Gaga’s ‘Born This Way’ is a long-awaited letdown
You knew it would come to this. After months of hype, teases, and a handful of singles, Lady Gaga’s new album has arrived — and it’s a letdown, the most deflated moment in pop music this year.
With “Born This Way,’’ which was released today, Gaga truly has become the blueprint for a modern pop star. Everything on the album is meant to be consumed as one download at a time; if you add up the moving parts, you’ll get a clutch of songs bound together by nothing more than the same release date.
“Born This Way,’’ Gaga’s second full-length album and follow-up to 2009’s “The Fame Monster,’’ bludgeons you with its excesses, borrowing heavily from ’80s arena rock and dance beats from ’90s techno. With 14 songs clocking in at an hour, it’s an album that doesn’t know its own hulking weight. (The deluxe edition swells to 17 songs, plus a bonus disc of remixes.)
Of course, it’s never enough to judge Gaga simply by the music. At 25, she sees herself as something greater than a pop star. She’s a performance artist, and there’s more to her than meets the ear. No matter how banal a single is — and “Judas’’ is Gaga at her most tepid — it’ll come fully equipped with an epic video, an outlandish costume, a fleeting bit of controversy that gets us talking the next morning.
Let’s give credit where it’s due: Much of “Born This Way’’ sounds distinctive and more expansive than Gaga’s previous work. An industrial grime coats “Heavy Metal Lover,’’ and you won’t be forgetting this risque zinger anytime soon: “I want your whiskey mouth/ All over my blond south.’’
The album comes alive with surprises, too. Clarence Clemons, the saxophonist for Bruce Springsteen’s E Street Band, imbues “The Edge of Glory’’ with unexpected grace. On “Americano,’’ in which Gaga romances a girl she met in east LA, she mashes up electro-tango and flamenco guitar for a pan-Latin pastiche.
Gaga mines her usual themes — acceptance, tolerance, religion, sex — but the songwriting feels thin, especially when buried under the layers of bombast. Nuance is her enemy on this album. Her championing of underdogs and outsiders has always been noble, but a slogan doesn’t equal substance, as “Bad Kids’’ points out.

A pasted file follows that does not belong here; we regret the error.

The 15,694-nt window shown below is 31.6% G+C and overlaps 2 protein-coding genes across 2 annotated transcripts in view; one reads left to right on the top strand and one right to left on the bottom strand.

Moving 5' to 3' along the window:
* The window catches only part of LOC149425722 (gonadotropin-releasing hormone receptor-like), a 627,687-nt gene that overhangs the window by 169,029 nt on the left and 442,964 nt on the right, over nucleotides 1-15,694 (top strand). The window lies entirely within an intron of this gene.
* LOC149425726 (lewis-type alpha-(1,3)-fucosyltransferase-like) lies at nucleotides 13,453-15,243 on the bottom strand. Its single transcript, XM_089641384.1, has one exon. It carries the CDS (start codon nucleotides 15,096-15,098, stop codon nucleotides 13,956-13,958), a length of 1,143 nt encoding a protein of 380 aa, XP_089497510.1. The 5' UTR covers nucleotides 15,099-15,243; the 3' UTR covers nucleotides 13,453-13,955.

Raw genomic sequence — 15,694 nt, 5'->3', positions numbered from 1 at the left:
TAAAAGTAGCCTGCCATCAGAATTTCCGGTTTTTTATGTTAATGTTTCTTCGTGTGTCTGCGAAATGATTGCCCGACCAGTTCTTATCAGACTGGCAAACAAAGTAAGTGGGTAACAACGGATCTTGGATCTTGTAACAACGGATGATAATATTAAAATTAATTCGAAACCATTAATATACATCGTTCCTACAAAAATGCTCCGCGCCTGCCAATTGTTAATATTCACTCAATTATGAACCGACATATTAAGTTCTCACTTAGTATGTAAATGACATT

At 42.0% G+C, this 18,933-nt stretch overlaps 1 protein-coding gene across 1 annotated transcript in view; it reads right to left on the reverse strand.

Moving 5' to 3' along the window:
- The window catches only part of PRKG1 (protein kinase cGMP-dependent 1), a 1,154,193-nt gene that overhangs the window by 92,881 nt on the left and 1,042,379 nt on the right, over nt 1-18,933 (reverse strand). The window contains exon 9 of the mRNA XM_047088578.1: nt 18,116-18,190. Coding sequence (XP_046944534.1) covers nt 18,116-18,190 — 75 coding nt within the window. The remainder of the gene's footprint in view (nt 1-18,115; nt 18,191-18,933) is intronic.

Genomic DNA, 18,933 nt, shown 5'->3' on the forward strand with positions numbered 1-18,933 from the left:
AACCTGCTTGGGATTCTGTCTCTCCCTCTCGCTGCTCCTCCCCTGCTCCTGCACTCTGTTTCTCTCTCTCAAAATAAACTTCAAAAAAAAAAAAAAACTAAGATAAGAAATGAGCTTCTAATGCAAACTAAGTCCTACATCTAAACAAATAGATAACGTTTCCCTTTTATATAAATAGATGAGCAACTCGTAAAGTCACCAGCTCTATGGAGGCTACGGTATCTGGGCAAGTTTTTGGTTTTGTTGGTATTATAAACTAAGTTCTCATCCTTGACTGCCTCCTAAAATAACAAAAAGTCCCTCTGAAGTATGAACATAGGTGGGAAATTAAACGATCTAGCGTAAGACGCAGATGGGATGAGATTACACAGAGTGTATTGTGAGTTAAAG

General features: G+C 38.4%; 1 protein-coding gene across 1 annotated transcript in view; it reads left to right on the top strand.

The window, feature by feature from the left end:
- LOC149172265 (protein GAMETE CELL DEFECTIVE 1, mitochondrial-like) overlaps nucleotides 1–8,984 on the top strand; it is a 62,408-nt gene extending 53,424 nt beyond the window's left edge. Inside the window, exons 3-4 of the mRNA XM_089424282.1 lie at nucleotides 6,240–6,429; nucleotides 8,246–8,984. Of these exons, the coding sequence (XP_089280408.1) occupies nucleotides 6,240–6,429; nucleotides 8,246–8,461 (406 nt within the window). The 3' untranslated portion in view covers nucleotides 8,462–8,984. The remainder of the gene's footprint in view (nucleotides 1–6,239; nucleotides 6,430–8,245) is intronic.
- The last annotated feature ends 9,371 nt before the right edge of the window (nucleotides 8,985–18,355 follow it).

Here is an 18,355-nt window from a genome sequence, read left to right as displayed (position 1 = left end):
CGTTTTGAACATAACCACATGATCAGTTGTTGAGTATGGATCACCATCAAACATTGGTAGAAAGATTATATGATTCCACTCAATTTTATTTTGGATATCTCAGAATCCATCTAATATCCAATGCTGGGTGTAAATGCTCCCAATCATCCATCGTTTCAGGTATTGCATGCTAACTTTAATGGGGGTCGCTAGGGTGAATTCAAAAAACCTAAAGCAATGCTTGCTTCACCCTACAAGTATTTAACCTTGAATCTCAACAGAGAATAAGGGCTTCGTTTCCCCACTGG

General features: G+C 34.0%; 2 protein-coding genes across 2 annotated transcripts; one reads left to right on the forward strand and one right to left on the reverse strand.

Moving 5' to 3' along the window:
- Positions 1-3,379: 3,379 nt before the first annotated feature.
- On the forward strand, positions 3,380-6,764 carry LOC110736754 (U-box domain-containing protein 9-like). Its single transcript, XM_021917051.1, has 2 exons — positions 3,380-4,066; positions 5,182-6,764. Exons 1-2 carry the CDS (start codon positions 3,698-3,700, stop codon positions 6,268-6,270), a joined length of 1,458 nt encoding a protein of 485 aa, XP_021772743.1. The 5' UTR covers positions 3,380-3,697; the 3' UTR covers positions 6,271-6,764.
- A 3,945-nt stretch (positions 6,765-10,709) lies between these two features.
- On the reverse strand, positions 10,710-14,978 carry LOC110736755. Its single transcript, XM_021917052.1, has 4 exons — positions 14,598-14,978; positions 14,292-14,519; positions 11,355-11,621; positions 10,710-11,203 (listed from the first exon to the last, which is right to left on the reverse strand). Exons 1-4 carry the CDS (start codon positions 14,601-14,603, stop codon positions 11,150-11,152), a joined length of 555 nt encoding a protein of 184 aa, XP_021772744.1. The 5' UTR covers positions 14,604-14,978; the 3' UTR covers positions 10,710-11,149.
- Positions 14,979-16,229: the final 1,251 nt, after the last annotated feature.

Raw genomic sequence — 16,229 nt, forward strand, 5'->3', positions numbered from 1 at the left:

Not that Gaga will go down as the great lyricist of her time, but at least her previous hits stuck in your brain for their playfulness. There’s something fun and frivolous about how her choruses roll off your tongue like clever wordplay.
There’s hardly anything carefree on “Born This Way.’’ It’s astonishing how seriously Gaga takes herself on “Hair,’’ an ode to self-empowerment that dares you not to laugh during its chorus: “I’ve had enough/ This is my prayer/ That I’ll die living/ Just as free as my hair.’’ She’s so invested in the words that she transforms them into something approaching gospel fervor.
As her live performances have proved, when Gaga tones it down, she’s often devastating. On “You and I,’’ which fans first heard as a poignant piano ballad during her concerts, fabled producer Robert “Mutt’’ Lange fleshed out the song with Queen’s Brian May on electric guitar, stadium-size drums, and supple back-up vocals. Oddly enough, with some tweaking, it would make a fantastic single for country radio.
“Bloody Mary’’ trims some of the production fat, and even with its pseudo-religious premise (“I won’t cry for you/ I won’t crucify the things you do’’), it’s refreshing to hear Gaga retreat into the song’s sensuality.
It’s one of the few moments that digs deeper and compels you to think about something besides the dance floor. For any other pop star, dancing would be enough. For an artist as self-aggrandizing as Lady Gaga, “Born This Way’’ is disappointing. Depressing, even.
James Reed can be reached at firstname.lastname@example.org.